Quitting a job with short notice risks burning bridges, HR experts tell Moneyish
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Never leave ’em hanging.
How you leave a job — and the amount of notice you provide before leaving — can have long-term implications for your career. Eighty-six percent of 600 HR managers in a 2015 OfficeTeam survey, for example, said that the way employees quit either somewhat (53%) or greatly (33%) affects their future professional opportunities.
And while the tried-and-true standard is to give two weeks’ notice, you technically “don’t have to give any notice at all” unless you signed some contractual agreement stating otherwise, said Phyllis Hartman, founder of the human resources company PGHR Consulting. “Is that smart? Probably not,” she added. “There’s a significant risk in some ways in just bailing with no notice.”
“What you always need to keep in mind,” Hartman said, “(is) no matter how much you dislike that employer or how happy you are to be leaving, it’s really very bad to burn bridges, because you just never know.”
Here’s expert advice from Hartman and others on what to consider when giving notice to your employer — and how you should spend those last few weeks and days on the job:
Consider how high up the ladder you are. If you’re in an entry-level gig, the minimum two-week notice is “still the standard as a professional courtesy,” said Rebecca Barnes-Hogg, a small-business hiring expert and CEO of YOLO Insights. But if you’re in a management role, she added, “you probably want to start looking at three, maybe four weeks.” For executive-level or senior management roles, Barnes-Hogg recommends at least four weeks and perhaps more.
“On average, people kind of expect … to give a two-week notice,” Hartman agreed. You should give more advance notice if you’re in a “highly responsible position” that’s important to the organization, however. In that case, Hartman advised giving as much notice as you can — possibly “up to even a month or six weeks,” since you’ve got more on your plate and are harder to replace.
Career coach Roy Cohen, meanwhile, says the notice you give “can be anywhere from two weeks to two or three months, depending upon what is standard for your company and for your level in the company.” “It all has bearing on the relationships you have, the scope of responsibility that you oversee, and any projects you may be working on that are critical,” he said.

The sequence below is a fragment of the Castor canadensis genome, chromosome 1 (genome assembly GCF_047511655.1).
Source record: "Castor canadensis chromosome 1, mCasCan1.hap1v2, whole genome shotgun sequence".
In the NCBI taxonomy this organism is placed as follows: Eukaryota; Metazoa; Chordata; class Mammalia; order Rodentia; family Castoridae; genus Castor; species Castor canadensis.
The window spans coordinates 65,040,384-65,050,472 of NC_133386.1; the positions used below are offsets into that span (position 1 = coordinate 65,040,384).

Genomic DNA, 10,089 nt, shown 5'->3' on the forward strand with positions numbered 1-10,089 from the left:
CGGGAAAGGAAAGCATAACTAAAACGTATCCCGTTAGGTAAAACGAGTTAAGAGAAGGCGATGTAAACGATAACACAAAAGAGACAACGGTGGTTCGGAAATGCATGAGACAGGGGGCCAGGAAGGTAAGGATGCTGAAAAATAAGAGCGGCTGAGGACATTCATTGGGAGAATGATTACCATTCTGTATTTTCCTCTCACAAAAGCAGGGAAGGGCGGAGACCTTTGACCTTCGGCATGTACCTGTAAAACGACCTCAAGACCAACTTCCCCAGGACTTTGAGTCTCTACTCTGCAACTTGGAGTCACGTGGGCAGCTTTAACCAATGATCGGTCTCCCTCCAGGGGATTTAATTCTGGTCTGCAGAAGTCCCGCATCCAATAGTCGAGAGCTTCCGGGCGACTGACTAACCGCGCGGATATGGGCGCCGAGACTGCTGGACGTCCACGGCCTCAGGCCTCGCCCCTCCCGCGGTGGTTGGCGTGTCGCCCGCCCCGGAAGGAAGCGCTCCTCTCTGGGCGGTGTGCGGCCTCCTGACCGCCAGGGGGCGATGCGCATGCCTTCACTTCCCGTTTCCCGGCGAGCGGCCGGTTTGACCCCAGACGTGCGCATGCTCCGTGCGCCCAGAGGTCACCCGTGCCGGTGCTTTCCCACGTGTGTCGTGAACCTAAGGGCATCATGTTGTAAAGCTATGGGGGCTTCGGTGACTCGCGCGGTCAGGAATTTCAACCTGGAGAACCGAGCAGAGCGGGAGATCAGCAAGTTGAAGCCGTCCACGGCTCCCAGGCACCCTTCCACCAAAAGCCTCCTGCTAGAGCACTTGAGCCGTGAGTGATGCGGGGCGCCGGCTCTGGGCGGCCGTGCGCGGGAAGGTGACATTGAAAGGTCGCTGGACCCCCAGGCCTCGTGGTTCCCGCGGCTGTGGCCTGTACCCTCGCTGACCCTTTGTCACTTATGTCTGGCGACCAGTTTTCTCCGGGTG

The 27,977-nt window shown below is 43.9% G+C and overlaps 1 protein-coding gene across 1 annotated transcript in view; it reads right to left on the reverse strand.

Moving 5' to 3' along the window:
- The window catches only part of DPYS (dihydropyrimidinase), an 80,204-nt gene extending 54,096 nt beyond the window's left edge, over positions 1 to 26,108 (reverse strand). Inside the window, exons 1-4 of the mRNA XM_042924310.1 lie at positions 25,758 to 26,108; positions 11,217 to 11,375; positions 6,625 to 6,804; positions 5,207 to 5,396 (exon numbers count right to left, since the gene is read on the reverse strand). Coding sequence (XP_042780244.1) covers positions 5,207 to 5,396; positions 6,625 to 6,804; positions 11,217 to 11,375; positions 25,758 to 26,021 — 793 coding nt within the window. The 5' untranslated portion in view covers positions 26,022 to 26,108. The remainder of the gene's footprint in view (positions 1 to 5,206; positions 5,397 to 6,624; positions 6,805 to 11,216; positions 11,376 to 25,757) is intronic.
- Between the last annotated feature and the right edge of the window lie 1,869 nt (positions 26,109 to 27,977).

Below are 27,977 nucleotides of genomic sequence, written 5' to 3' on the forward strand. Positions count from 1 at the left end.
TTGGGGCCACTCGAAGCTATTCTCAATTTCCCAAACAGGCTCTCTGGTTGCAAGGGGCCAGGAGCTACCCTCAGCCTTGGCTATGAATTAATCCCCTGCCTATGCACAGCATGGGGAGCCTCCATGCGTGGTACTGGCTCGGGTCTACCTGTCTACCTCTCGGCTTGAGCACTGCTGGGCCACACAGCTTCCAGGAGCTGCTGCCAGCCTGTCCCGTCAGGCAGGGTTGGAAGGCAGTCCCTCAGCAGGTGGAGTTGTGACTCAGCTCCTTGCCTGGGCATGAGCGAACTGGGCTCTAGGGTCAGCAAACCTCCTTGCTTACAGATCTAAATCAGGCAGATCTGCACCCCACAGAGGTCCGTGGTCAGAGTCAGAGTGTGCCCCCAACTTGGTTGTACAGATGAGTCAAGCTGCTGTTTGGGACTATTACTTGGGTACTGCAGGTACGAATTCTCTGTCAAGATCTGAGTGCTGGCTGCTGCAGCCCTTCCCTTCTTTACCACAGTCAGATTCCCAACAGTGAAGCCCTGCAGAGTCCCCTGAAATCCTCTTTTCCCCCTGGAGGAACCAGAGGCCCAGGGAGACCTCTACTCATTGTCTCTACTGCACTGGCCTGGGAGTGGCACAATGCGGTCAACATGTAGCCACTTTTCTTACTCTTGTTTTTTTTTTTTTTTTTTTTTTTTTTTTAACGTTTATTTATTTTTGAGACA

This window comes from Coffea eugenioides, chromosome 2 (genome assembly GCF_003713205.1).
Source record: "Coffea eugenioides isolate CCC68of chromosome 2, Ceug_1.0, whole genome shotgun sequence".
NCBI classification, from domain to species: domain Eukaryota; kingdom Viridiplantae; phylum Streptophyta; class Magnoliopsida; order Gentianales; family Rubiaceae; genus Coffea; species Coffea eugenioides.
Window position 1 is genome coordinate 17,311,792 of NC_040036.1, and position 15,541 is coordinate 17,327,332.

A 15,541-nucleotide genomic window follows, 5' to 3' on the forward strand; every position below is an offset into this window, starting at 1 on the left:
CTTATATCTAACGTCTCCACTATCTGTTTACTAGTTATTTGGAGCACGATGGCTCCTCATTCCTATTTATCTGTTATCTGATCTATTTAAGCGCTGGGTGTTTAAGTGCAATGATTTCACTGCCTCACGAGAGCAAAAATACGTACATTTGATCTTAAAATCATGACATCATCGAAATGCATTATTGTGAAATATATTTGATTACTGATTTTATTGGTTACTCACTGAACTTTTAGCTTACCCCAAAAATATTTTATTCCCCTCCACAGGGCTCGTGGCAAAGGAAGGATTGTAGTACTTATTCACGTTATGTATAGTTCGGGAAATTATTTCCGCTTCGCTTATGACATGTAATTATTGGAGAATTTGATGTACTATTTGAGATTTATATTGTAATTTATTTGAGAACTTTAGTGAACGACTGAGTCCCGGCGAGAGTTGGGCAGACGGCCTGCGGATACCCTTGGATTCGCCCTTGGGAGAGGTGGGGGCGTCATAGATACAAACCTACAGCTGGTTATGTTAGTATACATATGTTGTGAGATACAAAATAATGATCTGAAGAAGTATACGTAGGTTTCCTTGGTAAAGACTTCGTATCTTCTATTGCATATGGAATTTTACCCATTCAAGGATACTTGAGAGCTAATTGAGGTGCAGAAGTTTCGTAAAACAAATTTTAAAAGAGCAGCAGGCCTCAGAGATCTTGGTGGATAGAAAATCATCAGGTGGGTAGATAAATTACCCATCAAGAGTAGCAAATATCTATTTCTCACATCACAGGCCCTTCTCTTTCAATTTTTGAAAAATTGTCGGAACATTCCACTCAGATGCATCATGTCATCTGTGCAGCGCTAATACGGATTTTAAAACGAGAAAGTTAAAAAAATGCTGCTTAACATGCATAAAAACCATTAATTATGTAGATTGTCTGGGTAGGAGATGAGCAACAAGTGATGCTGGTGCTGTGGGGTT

If you’re leaving because of workplace abuse or harassment, Hartman said, ”all of the things that I’ve said … don’t count.” “If you need to get out of a bad situation, you should get out and not worry about all those kinds of other issues,” she said.
Consider the size of your company. For a smaller organization, Hartman added, giving lots of lead time can be critical — especially if it only has a few employees who are all “really significant” to the company. “In some nonprofits, I’ve seen people give as much as six to eight weeks’ notice,” she said.
Forge a smooth transition. Imagine you’re heading off on a two- to three-week vacation and want to be “100% gone,” Barnes-Hogg said. “What would I need to do in terms of making sure projects and workload and my responsibilities were covered so that when I left for that vacation, I wouldn’t have to worry about anything falling through the cracks or not getting done?” she said. Take the same approach with leaving for good.
“Tying up loose ends on projects is essential, (as is) cleaning up any messy situations to the best of your ability that other people may not really have insight to navigate easily,” Cohen said. “You need to be able to hand them off in a way that allows anyone who’s going to take those projects to understand what they need to do.” Show empathy for clients as well as coworkers, Barnes-Hogg added, notifying them you’re leaving and transitioning them to someone who’ll offer the same quality of service.